Despite the team allegiances that can divide many college football fans, the one thing that’s united them all since 2014 is a desire to bring back EA Sports’ NCAA Football game. Last released in summer 2013, it was the only college football video game around and the only one since to feature team logos, stadiums and other marks.
The NCAA Football series is not the first or last game to be cancelled, but because of the passion displayed by fans of the sport, it’s been able to live on through social video and offseason team blog content. Data from Tubular Labs shows the series has generated nearly 33 million YouTube views (from user-created videos) since the start of 2019. While that may not sound like much, that’s also fueled by smaller creators making videos about an eight-year old game from two console generations ago. That number definitely surpasses expectations.
But the drought should soon be over. Just last week, EA Sports tweeted that the game, rebranded as “EA Sports College Football” will be returning. That timeline is likely still a couple years out, but there’s already palpable excitement there — as evidenced by over 90K retweets of the largely generic message:
The opportunities for the parties involved to make money here is obvious. EA, college teams and conferences all stand to benefit financially, and the actual players could soon as well. But quietly, the biggest business opportunity for the franchise could be esports — which hadn’t started hitting its stride yet when NCAA Football last hit shelves.
Esports is on track to grow to a $1.5 billion industry by 2023, and sports entries (like current titles Madden and NBA2K) are part of that explosion. A fan base for EA’s college football return may not necessarily be as large as that of either the NFL or NBA (and would be confined largely to the U.S.). However, the long layover between games likely leads to an energized player base that’s chomping at the bit to both share content and compete.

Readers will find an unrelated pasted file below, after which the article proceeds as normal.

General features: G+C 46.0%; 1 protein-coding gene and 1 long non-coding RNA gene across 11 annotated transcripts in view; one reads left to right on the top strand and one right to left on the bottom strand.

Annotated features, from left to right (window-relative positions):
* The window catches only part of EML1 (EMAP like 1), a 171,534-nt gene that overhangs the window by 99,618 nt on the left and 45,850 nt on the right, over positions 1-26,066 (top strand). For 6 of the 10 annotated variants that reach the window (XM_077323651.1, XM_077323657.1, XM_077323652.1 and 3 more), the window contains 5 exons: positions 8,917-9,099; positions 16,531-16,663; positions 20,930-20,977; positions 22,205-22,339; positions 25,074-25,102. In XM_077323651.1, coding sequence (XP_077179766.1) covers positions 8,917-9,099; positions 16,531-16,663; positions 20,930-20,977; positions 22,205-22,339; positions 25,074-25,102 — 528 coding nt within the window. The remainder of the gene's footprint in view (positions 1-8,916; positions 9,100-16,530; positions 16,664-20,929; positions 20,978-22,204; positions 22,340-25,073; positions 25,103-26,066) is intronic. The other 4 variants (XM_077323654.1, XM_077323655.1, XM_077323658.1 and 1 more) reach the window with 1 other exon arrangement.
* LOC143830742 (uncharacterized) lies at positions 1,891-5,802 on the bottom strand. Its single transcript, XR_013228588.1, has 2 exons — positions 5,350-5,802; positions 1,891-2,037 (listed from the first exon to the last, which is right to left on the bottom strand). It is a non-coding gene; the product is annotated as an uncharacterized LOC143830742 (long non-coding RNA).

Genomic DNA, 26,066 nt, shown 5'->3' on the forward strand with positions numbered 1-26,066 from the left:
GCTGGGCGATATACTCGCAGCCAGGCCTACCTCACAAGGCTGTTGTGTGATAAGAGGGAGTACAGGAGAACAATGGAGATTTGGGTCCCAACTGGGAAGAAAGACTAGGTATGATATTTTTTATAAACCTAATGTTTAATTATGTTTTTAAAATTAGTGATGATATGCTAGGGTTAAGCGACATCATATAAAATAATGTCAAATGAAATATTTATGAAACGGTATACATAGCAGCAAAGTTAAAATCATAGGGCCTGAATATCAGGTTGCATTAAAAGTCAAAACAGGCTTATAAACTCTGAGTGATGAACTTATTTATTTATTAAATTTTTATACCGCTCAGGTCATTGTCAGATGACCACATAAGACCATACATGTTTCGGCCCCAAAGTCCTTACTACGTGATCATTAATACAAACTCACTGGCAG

The college football video game fan base largely predates modern esports, which makes it hard to predict — but could also lead to (at least) thousands of new gamers entering the industry and spending within the ecosystem. Subnation co-founder and managing director Ed Tomasi sees the chance for college football to tap into a completely new audience, and drive esports growth, among both younger (high school and college students) and older (alumni) audiences.
“Any esports initiatives associated with the forthcoming EA Sports College Football game will live or die based on EA Sports’ ability and willingness to develop and/or support a competitive ecosystem for the community, including the educational institutions and their respective conferences,” said Ed Tomasi, Co-Founder and Managing Director esports at Subnation, a company that helps brands, agencies, local sports authorities and government bureaus develop esports strategies.
“I can’t help to think that the recent resurgence in interest for this game is in some form a direct result of the accelerated circumstances that COVID-19 has had on the NCAA/conference /institution relationships. The NCAA has punted on esports for years. It could afford to pre-COVID.
With conferences and institutions now taking certain initiatives into their own hands to survive the financial impacts of COVID, and with many long-standing NCAA ways and positions being challenged by those very conferences and institutions, I believe EA Sports and the community of gamers cheering for this title will have the benefit of creating a sustainable and entertaining ecosystem to add to the fandom that already exists around college sports.”
With this being the first “new” sports video game release in what will wind up being a decade, it provides an interesting test case for the return of other sunset sports titles as well. For college fans, next up on the list would be a college basketball game — something that neither 2KSports nor EA Sports have released since 2009.
Though a sample size of one, you can count your author among those jumping at the chance to play an updated version of either game in the near future.